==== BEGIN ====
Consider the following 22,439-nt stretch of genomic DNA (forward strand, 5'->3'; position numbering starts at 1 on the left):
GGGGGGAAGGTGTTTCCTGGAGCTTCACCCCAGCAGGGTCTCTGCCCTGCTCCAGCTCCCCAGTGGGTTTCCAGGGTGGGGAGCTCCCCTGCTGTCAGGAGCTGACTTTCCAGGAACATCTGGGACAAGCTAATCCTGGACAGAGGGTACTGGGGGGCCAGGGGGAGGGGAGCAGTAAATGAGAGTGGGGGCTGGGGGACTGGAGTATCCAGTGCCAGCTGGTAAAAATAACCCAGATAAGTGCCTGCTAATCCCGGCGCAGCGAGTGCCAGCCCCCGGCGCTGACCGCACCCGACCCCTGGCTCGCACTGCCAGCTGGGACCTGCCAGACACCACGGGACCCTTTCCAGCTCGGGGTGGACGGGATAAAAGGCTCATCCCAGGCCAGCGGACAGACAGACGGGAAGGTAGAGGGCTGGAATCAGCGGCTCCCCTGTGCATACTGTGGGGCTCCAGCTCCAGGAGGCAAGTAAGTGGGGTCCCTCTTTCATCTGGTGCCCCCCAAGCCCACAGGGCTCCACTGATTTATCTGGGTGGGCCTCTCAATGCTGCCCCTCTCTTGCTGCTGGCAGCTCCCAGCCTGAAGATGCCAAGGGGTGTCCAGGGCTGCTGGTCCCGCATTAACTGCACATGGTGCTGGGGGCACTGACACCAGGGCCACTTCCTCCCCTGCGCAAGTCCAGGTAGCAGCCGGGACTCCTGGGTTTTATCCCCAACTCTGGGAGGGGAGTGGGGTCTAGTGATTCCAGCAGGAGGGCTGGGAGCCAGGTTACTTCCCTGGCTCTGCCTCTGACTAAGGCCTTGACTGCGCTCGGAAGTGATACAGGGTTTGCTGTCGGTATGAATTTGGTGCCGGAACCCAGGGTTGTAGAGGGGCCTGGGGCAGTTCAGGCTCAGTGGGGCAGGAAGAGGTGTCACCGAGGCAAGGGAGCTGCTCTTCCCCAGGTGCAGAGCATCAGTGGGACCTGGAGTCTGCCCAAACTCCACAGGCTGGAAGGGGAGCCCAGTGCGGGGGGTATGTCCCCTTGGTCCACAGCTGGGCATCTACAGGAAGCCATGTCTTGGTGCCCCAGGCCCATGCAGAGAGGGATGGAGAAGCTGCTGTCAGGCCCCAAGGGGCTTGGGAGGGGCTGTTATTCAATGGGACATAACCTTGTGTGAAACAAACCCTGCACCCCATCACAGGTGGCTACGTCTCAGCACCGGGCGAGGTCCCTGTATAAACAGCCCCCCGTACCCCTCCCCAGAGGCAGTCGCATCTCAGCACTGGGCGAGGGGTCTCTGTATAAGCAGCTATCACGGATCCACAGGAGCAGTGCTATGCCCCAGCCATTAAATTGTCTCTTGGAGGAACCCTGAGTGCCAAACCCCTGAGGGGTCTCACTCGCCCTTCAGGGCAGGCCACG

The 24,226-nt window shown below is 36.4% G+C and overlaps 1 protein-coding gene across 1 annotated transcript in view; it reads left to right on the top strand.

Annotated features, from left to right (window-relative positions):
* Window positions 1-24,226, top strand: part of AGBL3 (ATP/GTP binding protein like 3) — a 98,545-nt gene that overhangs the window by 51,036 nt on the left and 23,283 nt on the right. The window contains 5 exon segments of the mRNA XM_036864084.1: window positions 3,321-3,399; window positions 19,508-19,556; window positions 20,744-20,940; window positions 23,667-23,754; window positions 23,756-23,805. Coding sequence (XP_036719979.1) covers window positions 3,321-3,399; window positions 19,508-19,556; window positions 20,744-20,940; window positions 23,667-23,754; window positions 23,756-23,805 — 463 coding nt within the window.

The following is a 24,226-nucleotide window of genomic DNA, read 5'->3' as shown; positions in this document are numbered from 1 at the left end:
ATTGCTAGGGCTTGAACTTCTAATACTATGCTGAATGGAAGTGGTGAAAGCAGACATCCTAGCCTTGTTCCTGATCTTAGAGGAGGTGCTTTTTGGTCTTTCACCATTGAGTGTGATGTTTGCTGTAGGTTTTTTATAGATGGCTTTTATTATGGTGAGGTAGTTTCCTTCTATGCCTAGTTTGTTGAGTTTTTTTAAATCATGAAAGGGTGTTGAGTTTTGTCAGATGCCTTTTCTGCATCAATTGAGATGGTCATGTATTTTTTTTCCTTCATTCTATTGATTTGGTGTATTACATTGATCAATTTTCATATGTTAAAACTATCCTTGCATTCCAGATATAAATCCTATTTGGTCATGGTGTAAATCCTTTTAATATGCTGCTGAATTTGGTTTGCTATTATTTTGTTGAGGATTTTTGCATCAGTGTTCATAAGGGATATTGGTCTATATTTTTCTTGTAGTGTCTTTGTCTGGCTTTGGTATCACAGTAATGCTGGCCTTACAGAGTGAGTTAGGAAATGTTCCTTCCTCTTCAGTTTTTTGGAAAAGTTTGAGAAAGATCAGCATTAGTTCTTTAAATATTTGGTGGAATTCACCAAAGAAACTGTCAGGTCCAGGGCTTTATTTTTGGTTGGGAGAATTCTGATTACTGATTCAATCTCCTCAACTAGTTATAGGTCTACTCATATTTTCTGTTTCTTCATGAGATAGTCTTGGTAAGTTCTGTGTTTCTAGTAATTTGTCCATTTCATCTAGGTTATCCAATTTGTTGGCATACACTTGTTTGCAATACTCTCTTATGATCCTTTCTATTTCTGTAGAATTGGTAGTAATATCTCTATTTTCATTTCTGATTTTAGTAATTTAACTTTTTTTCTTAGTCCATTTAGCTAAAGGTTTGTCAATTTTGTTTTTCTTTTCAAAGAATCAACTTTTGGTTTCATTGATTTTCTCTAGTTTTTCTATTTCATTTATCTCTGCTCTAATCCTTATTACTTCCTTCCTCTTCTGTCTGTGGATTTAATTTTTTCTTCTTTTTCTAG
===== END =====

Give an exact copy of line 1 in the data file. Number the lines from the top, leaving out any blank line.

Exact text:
Consider the following 22,439-nt stretch of genomic DNA (forward strand, 5'->3'; position numbering starts at 1 on the left):